Strategy And Personnel

The Sports Xchange

September 05, 2018 at 1:08 am.

GAME PLAN: Matt Patricia knows the recipe to beating the Jets. He won 10 of 12 games against them in his six seasons as Patriots defensive coordinator and held them to 17 points or fewer the last four times they met. With a young quarterback in Sam Darnold on the other sideline, expect the Lions to disguise their defensive looks and pepper the Jets with blitzes. Darnold doesn’t take many chances downfield, so the Lions’ defensive backs will be aggressive with New York’s receivers at the line of scrimmage. On offense, the Lions have made it clear they want to establish the run, but the Jets don’t have much pass rush, either, so Matthew Stafford should have time to throw downfield.

–Lions WR Marvin Jones vs. Jets CB Trumaine Johnson. Jones led the Lions with 1,101 yards receiving on just 61 catches last year, when he emerged as one of the top deep threats in the league. He spent the summer having his way with opposing cornerbacks, and given the Jets’ lack of pass rush, the Lions will take some shots with him Monday. That’s where Johnson comes in. The Jets spent big on him in free agency for matchups like these.

–Jets RBs/TEs vs. Lions LBs. The Jets don’t have any big-time pass catchers in their backfield or at the tight end spot, but the Lions have been terrible covering those positions for the better part of a year. Jarrad Davis, in particular, looks lost as a pass defender at times, and teams that have been able to isolate running backs or tight ends on him usually find success. With Darnold starting his first game and in need of security blankets, it’s especially important the Lions shut down his outlets in the passing game.


QUARTERBACKS: Starter – Matthew Stafford. Backup – Matt Cassel.

Stafford is right about at the midpoint of his NFL career, 30 years old and entering his 10th NFL season. Statistically, he’s one of the best quarterbacks to ever play, but his resume is devoid of playoff success. The Lions have made the postseason just three times since drafting Stafford first overall in 2009, and have yet to win a playoff game. If they’re going to finally get over the hump this year, Stafford will have to be a reason why. He committed 17 turnovers last year, and while several of those were due to poor protection, he can’t afford to be as careless with the ball. Cassel beat out Jake Rudock for the backup job in part because of his experience and previous relationship with Patricia.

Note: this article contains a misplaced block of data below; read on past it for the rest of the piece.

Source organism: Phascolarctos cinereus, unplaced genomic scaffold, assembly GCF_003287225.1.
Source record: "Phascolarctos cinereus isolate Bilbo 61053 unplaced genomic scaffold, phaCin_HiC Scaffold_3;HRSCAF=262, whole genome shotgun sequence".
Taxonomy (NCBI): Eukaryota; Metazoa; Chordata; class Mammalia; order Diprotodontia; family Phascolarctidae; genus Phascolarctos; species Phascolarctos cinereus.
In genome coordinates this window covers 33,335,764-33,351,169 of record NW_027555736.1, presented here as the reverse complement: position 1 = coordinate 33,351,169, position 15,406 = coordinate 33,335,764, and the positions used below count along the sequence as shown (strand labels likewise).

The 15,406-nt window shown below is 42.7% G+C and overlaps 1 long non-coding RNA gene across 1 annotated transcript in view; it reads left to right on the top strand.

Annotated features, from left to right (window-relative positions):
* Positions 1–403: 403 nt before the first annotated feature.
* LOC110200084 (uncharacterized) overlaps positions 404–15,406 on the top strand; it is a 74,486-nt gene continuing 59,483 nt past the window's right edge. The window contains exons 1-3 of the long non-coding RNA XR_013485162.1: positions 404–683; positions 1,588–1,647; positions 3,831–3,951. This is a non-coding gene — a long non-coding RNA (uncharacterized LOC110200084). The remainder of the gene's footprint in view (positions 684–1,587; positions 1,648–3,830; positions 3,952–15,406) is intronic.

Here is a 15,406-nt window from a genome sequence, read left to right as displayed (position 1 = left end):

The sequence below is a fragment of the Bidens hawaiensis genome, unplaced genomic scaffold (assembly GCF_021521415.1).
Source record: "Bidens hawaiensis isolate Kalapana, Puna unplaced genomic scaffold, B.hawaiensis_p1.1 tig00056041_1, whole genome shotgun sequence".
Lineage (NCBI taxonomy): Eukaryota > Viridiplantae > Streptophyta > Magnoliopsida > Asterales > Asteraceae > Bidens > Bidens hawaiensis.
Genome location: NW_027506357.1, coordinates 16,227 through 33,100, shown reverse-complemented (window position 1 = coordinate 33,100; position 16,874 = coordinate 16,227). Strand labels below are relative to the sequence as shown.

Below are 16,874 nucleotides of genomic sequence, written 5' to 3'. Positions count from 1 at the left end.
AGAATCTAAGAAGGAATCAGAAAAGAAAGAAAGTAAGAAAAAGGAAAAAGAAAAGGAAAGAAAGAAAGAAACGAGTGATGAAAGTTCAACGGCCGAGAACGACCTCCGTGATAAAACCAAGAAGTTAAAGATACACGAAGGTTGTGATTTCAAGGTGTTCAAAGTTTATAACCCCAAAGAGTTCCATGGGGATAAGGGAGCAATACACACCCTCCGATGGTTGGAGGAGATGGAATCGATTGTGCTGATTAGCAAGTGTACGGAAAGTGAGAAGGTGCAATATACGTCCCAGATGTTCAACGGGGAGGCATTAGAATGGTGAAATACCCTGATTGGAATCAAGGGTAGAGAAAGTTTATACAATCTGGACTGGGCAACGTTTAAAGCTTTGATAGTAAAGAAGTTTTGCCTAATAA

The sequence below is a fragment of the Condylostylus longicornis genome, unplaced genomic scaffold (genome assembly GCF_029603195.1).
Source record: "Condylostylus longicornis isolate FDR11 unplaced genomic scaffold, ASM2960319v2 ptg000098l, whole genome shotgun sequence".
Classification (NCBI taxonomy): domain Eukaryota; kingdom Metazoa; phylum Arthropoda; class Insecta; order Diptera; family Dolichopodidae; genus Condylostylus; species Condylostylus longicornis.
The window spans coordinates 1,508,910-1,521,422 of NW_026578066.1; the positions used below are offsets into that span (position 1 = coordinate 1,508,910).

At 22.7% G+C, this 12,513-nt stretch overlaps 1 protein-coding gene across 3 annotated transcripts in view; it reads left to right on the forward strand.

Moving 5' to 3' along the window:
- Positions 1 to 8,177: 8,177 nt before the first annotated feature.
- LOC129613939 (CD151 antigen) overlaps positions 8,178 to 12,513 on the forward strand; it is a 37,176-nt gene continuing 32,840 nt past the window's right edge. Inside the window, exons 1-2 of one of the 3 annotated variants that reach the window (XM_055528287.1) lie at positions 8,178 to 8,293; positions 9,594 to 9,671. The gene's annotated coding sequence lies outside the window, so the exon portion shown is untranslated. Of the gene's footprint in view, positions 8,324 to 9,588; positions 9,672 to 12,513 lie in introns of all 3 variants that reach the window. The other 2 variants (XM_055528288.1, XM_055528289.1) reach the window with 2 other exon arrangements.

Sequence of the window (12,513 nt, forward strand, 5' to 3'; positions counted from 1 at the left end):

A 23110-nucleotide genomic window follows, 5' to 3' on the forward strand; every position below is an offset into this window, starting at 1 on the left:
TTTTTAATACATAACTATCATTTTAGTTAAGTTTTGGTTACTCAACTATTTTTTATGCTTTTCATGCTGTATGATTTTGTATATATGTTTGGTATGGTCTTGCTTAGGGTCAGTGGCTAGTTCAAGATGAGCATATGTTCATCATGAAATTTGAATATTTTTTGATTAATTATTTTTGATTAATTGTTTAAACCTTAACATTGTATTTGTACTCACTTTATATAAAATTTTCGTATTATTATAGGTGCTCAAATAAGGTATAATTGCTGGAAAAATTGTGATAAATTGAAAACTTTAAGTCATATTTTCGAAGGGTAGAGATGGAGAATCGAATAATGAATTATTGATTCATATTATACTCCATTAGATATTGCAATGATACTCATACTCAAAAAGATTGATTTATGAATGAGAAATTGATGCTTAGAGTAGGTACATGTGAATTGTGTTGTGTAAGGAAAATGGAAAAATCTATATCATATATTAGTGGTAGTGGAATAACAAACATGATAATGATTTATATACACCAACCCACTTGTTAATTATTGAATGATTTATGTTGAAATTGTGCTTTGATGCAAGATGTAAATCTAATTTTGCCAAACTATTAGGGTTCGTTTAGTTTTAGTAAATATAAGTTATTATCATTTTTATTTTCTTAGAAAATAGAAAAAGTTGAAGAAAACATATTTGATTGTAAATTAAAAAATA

RUNNING BACKS: Starter – LeGarrette Blount. Backups – Kerryon Johnson, Theo Riddick, Ameer Abdullah, FB Nick Bellore.

Blount is listed as the starter here, but it could easily be Johnson as the two are expected to share the workload much of the season. The Lions traded up to get Johnson in the second round of April’s draft and he’s looked every bit as good as expected. He’s a shifty runner with good patience and the ability to do almost anything on the field. Blount, at 250 pounds, is a more physical runner and he’ll play a primary role in goal-line and red-zone situations this fall. Riddick is one of the better receiving backs in the NFL, while Abdullah is a cheap insurance policy who doesn’t appear to have much of a role after losing his starting job late last season.

TIGHT ENDS: Starter – Luke Willson. Backups – Levine Toilolo, Mike Roberts, Hakeem Valles.

The Lions showed a lot of faith in Willson this offseason, signing him to be their move tight end even though he’s never been a big pass catcher in his career. Willson had a quiet training camp, but he appears fine after leaving the third preseason game with a knee injury. Toilolo and Roberts are best known for their blocking, though their size alone makes them intriguing red-zone threats. Valles is no Eric Ebron, and that’s a good thing. He’s a solid pass catcher, though he’s likely in for the tiniest role of the group.

WIDE RECEIVERS: Starters – Marvin Jones, Golden Tate, Kenny Golladay. Backups – TJ Jones, Brandon Powell, Bradley Marquez.

The Lions have one of the best top-to-bottom receiving corps in the NFL. Tate, who’s entering the final year of his contract, has caught 90 or more passes each of the last four seasons. He’s sure-handed and slippery in the open field, the perfect inside complement to the two big bodies the Lions have on the edge. Marvin Jones got appreciably better at the line of scrimmage during his first two seasons in Detroit, and that helped him become a dynamic threat downfield. Golladay knows how to use his massive frame and appears primed for a breakout season after missing five games last year with a hamstring injury. TJ Jones can play inside or out as the No. 4 receiver, while undrafted rookie Brandon Powell might be the heir apparent to Tate if he doesn’t get a new deal.